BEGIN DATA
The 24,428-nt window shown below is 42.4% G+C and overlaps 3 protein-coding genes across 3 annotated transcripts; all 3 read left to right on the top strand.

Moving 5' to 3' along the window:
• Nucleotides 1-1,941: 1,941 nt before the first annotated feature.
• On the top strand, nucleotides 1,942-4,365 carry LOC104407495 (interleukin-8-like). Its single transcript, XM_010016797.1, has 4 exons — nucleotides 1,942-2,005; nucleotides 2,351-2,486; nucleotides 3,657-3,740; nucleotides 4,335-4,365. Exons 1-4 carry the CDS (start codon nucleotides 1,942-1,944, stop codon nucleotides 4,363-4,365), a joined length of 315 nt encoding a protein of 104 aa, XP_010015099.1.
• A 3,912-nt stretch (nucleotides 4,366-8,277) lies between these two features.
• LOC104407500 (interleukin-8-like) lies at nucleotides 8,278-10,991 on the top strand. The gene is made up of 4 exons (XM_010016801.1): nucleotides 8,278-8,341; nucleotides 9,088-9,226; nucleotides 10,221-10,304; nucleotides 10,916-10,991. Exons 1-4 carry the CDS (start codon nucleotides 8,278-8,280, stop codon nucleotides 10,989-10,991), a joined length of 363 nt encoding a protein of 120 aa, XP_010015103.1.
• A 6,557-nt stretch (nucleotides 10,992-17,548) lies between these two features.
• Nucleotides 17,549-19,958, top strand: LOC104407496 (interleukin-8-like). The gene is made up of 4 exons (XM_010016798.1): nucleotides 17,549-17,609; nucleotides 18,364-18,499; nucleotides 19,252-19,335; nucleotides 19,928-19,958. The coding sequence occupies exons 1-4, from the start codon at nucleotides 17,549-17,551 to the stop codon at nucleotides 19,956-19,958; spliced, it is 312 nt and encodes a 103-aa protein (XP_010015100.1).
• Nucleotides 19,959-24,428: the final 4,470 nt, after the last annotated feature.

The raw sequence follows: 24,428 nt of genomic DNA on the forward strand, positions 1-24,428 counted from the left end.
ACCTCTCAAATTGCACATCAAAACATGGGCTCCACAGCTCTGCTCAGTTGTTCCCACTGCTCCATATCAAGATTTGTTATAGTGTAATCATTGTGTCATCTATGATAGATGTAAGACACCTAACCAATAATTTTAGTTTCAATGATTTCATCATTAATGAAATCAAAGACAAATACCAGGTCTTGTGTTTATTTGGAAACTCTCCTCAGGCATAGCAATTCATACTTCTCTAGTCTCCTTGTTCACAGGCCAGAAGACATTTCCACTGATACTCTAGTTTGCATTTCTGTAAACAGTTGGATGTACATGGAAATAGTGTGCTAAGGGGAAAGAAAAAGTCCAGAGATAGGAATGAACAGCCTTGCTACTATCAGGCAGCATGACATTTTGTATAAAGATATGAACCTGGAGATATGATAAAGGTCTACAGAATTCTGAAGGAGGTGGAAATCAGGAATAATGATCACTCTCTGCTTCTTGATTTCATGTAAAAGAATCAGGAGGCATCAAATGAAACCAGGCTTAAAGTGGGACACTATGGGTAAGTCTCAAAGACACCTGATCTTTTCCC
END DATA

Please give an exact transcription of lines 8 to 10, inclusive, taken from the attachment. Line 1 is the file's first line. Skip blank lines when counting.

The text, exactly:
• Nucleotides 17,549-19,958, top strand: LOC104407496 (interleukin-8-like). The gene is made up of 4 exons (XM_010016798.1): nucleotides 17,549-17,609; nucleotides 18,364-18,499; nucleotides 19,252-19,335; nucleotides 19,928-19,958. The coding sequence occupies exons 1-4, from the start codon at nucleotides 17,549-17,551 to the stop codon at nucleotides 19,956-19,958; spliced, it is 312 nt and encodes a 103-aa protein (XP_010015100.1).
• Nucleotides 19,959-24,428: the final 4,470 nt, after the last annotated feature.

The raw sequence follows: 24,428 nt of genomic DNA on the forward strand, positions 1-24,428 counted from the left end.